Cancer is a frightening disease and the costs can be quite substantial, with patients often bearing much of it. One of the reasons cancer care can be expensive is the increasing use of specialty drugs, often with an annual cost of over $10,000. Physicians administer many of these drugs in their offices and used to make a fair amount of money doing so. Medicare, which pays for about half of cancer care, changed reimbursement and this has created an upheaval, shifting more care to hospital outpatient sites which raises spending. Two reports give some sense of what is happening in cancer care. The first, from the Community Oncology Alliance, reports on the impact to community oncology practices, largely from reimbursement issues. It says that 241 clinics have closed, 442 are struggling financially, 47 are sending patients to another practice, 392 have become aligned with a hospital in some way and 132 have merged with or been purchased by another practice. This is a large percentage of all community practices. (Avalere Report) (COA Report)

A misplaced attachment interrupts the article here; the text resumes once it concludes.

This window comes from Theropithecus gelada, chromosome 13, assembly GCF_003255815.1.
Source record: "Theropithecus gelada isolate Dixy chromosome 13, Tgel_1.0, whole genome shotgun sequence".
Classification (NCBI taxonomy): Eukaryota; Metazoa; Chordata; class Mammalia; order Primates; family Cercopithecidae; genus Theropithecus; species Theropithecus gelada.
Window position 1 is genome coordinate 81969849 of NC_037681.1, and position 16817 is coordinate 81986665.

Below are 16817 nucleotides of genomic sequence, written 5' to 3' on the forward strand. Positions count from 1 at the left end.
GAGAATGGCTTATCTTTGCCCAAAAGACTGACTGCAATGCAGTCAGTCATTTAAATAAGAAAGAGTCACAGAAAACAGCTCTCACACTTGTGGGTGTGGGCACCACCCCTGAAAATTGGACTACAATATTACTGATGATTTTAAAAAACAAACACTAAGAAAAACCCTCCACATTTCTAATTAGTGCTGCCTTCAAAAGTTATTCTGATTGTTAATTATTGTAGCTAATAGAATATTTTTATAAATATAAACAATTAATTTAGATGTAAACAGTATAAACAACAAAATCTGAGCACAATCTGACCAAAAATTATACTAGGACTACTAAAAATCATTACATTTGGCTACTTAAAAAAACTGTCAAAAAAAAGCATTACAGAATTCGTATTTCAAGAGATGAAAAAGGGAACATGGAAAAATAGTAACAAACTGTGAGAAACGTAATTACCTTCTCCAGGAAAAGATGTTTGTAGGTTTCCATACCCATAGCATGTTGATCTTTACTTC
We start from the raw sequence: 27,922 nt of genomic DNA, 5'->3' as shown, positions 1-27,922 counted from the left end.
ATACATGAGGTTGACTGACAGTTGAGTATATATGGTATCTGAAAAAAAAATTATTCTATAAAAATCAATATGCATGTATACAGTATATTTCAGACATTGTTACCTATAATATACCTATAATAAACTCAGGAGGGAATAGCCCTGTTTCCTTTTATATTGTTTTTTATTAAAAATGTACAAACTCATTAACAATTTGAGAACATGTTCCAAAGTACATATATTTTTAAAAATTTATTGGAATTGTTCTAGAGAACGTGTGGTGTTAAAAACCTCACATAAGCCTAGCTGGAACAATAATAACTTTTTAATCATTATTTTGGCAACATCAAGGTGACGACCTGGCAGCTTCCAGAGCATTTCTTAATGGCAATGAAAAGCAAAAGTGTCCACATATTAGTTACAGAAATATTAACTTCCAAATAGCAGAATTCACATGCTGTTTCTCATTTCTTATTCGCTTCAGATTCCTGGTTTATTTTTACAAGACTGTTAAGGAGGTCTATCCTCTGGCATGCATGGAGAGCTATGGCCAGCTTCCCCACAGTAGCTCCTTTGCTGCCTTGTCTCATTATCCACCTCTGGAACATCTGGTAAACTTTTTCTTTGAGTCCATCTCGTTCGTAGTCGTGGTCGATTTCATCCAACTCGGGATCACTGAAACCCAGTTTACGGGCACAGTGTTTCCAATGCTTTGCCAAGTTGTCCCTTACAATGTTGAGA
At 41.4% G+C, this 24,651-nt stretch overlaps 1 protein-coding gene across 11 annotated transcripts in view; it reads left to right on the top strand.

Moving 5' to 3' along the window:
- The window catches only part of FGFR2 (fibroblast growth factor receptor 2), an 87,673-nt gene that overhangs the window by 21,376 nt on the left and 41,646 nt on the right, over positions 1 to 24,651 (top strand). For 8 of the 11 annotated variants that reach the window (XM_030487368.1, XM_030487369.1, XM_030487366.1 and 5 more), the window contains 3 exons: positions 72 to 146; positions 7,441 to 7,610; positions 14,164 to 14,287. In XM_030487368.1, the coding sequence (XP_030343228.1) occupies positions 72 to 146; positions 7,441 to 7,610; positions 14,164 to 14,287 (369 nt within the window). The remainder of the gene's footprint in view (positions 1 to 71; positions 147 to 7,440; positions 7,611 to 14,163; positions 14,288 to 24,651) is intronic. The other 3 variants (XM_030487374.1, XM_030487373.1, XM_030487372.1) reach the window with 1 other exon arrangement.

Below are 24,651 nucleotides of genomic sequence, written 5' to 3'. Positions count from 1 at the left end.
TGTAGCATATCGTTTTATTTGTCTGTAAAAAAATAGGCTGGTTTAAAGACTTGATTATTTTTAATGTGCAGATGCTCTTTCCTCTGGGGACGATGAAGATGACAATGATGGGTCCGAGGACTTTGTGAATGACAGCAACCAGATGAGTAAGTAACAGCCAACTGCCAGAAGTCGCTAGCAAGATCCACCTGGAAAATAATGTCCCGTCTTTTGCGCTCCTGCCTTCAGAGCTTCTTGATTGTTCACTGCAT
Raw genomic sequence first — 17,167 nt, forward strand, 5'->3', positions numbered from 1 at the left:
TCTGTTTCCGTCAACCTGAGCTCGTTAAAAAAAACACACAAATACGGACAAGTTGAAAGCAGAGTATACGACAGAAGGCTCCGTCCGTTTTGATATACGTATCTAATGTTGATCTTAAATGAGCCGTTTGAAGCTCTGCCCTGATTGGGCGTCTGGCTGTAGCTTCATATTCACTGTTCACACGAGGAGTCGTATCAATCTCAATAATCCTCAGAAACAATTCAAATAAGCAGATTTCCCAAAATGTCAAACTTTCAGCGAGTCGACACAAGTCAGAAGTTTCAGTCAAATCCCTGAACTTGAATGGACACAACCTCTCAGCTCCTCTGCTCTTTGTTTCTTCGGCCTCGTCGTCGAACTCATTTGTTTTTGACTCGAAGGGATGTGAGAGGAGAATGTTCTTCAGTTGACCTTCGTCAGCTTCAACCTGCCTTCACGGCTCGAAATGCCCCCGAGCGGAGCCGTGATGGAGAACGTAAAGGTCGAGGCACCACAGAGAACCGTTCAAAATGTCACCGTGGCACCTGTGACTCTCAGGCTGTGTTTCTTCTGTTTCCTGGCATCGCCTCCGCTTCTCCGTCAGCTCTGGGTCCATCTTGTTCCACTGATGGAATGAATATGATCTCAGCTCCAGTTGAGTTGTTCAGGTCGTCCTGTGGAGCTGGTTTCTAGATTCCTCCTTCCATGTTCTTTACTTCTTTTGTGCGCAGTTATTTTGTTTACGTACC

The second report, from Avalere, shows why policymakers should be especially concerned about hospital acquisitions of oncology practices. The report compares the cost of cancer care in a physician office versus a hospital outpatient setting. The study was a risk-adjusted comparison of chemotherapy or radiation treatment episode expense for commercial health plan members. On average, the costs of chemotherapy in a hospital outpatient setting were 24% higher than similar treatment in a physician’s office, and if the chemotherapy lasted 12 months it was 53% more expensive. Similarly, for radiation therapy, spending was 4 to 15% higher in hospital outpatient departments than in physician practices. These reports show both an unintended consequence of a Medicare reimbursement change and the pernicious effect of hospital care on overall health spending growth. One solution is to equalize payments for treatment, regardless of setting.